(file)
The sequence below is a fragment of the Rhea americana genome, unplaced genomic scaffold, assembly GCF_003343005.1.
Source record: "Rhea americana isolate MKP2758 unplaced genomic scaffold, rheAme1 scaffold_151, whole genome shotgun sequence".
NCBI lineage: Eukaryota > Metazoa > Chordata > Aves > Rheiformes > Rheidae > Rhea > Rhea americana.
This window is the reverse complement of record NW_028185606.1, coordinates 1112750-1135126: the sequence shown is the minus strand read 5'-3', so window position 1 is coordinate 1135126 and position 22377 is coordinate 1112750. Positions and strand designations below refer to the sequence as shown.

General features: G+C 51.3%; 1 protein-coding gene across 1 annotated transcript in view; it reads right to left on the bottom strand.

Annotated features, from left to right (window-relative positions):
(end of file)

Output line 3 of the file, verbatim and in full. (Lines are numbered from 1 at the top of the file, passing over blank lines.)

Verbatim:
NCBI lineage: Eukaryota > Metazoa > Chordata > Aves > Rheiformes > Rheidae > Rhea > Rhea americana.